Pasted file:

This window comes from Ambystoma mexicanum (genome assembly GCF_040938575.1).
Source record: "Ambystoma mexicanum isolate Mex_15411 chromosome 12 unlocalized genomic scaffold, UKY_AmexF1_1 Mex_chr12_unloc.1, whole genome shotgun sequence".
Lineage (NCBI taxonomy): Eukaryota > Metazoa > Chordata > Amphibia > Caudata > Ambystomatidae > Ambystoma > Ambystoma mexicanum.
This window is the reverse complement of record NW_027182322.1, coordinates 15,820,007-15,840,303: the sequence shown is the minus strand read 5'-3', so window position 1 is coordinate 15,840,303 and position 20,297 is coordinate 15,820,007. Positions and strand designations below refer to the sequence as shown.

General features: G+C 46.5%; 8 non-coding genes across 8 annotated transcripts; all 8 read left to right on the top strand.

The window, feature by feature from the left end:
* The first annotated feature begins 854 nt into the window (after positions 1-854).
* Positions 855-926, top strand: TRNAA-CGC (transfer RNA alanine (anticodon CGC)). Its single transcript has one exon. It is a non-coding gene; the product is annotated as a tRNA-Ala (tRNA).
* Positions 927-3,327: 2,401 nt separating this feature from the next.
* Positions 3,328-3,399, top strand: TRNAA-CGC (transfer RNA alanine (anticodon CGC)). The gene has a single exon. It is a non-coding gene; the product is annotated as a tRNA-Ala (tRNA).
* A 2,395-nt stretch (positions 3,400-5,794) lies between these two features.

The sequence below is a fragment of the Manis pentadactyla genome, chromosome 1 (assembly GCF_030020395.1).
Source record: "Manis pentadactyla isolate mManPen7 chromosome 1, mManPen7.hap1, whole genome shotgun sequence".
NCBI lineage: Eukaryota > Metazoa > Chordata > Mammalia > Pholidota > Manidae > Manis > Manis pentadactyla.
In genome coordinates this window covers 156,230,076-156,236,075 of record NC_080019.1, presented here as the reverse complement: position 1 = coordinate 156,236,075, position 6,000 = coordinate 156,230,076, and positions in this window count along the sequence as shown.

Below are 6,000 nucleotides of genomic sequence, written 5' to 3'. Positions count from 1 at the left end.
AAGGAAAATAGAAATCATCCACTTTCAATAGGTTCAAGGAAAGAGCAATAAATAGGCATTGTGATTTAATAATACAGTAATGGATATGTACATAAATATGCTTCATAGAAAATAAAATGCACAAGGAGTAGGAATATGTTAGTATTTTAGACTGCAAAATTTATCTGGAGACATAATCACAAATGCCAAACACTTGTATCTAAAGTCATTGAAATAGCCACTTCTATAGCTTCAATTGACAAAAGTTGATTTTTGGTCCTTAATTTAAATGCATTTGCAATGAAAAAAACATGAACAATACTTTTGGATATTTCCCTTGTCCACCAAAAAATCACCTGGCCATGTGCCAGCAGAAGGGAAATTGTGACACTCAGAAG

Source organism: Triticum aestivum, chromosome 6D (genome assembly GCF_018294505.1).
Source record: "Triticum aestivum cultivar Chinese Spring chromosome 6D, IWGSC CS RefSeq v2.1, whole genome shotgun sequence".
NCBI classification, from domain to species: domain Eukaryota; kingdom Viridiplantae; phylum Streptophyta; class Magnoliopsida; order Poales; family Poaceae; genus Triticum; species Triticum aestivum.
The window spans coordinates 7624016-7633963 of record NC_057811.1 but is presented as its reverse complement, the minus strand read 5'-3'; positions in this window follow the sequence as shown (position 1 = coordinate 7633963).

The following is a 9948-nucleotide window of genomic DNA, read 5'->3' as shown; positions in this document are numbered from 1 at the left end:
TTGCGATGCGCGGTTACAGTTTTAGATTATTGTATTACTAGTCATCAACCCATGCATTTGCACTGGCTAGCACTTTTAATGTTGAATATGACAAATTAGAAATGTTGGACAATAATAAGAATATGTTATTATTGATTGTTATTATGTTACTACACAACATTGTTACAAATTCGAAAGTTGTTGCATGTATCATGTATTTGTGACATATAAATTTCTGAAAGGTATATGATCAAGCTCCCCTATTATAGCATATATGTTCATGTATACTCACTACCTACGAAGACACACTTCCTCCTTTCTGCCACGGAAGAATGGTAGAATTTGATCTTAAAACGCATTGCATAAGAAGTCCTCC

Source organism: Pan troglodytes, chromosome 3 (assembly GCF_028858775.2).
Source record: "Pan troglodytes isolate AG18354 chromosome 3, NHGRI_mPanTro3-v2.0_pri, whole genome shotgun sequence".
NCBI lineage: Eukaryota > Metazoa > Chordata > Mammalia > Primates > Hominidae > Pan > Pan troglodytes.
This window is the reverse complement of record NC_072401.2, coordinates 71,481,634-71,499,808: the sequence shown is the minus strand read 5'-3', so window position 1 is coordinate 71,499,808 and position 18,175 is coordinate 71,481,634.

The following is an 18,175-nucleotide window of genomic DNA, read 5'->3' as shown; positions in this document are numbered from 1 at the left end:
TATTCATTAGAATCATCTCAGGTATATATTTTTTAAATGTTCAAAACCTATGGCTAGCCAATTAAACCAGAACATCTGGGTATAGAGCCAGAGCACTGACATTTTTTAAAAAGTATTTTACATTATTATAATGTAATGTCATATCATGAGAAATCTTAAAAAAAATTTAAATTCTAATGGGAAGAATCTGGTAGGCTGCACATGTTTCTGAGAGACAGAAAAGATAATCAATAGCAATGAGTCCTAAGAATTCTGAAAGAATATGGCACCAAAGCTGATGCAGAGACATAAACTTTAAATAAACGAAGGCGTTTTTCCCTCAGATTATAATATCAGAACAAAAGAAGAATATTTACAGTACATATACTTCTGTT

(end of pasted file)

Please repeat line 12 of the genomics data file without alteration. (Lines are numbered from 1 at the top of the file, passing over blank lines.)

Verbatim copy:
The sequence below is a fragment of the Manis pentadactyla genome, chromosome 1 (assembly GCF_030020395.1).